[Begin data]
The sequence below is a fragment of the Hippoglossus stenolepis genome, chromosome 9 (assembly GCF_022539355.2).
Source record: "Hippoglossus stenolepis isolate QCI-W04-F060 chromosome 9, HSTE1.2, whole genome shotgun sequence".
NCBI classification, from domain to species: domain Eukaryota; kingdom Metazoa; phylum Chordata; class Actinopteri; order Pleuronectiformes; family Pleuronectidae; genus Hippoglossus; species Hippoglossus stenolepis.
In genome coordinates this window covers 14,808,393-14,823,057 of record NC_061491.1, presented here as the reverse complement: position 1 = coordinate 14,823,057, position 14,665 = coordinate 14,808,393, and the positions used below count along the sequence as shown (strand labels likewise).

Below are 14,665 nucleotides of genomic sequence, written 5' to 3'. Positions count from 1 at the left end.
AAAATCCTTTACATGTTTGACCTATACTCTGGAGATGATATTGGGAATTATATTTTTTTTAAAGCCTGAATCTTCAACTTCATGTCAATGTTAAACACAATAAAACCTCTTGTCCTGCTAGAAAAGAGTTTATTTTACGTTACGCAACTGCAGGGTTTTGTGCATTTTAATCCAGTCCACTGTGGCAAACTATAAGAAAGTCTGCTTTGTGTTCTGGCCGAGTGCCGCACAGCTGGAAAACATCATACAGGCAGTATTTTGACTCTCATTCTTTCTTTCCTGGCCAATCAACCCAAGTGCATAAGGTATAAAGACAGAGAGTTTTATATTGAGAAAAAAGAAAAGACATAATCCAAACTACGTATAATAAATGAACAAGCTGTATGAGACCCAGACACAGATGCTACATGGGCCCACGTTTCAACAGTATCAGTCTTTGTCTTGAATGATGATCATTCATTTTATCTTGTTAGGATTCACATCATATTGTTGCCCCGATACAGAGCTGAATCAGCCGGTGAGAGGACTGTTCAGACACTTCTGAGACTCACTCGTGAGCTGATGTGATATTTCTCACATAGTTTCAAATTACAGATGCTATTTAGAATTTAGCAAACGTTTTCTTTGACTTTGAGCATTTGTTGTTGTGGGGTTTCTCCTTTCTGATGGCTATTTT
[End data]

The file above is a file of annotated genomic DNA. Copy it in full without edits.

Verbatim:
The sequence below is a fragment of the Hippoglossus stenolepis genome, chromosome 9 (assembly GCF_022539355.2).
Source record: "Hippoglossus stenolepis isolate QCI-W04-F060 chromosome 9, HSTE1.2, whole genome shotgun sequence".
NCBI classification, from domain to species: domain Eukaryota; kingdom Metazoa; phylum Chordata; class Actinopteri; order Pleuronectiformes; family Pleuronectidae; genus Hippoglossus; species Hippoglossus stenolepis.
In genome coordinates this window covers 14,808,393-14,823,057 of record NC_061491.1, presented here as the reverse complement: position 1 = coordinate 14,823,057, position 14,665 = coordinate 14,808,393, and the positions used below count along the sequence as shown (strand labels likewise).

Below are 14,665 nucleotides of genomic sequence, written 5' to 3'. Positions count from 1 at the left end.
AAAATCCTTTACATGTTTGACCTATACTCTGGAGATGATATTGGGAATTATATTTTTTTTAAAGCCTGAATCTTCAACTTCATGTCAATGTTAAACACAATAAAACCTCTTGTCCTGCTAGAAAAGAGTTTATTTTACGTTACGCAACTGCAGGGTTTTGTGCATTTTAATCCAGTCCACTGTGGCAAACTATAAGAAAGTCTGCTTTGTGTTCTGGCCGAGTGCCGCACAGCTGGAAAACATCATACAGGCAGTATTTTGACTCTCATTCTTTCTTTCCTGGCCAATCAACCCAAGTGCATAAGGTATAAAGACAGAGAGTTTTATATTGAGAAAAAAGAAAAGACATAATCCAAACTACGTATAATAAATGAACAAGCTGTATGAGACCCAGACACAGATGCTACATGGGCCCACGTTTCAACAGTATCAGTCTTTGTCTTGAATGATGATCATTCATTTTATCTTGTTAGGATTCACATCATATTGTTGCCCCGATACAGAGCTGAATCAGCCGGTGAGAGGACTGTTCAGACACTTCTGAGACTCACTCGTGAGCTGATGTGATATTTCTCACATAGTTTCAAATTACAGATGCTATTTAGAATTTAGCAAACGTTTTCTTTGACTTTGAGCATTTGTTGTTGTGGGGTTTCTCCTTTCTGATGGCTATTTT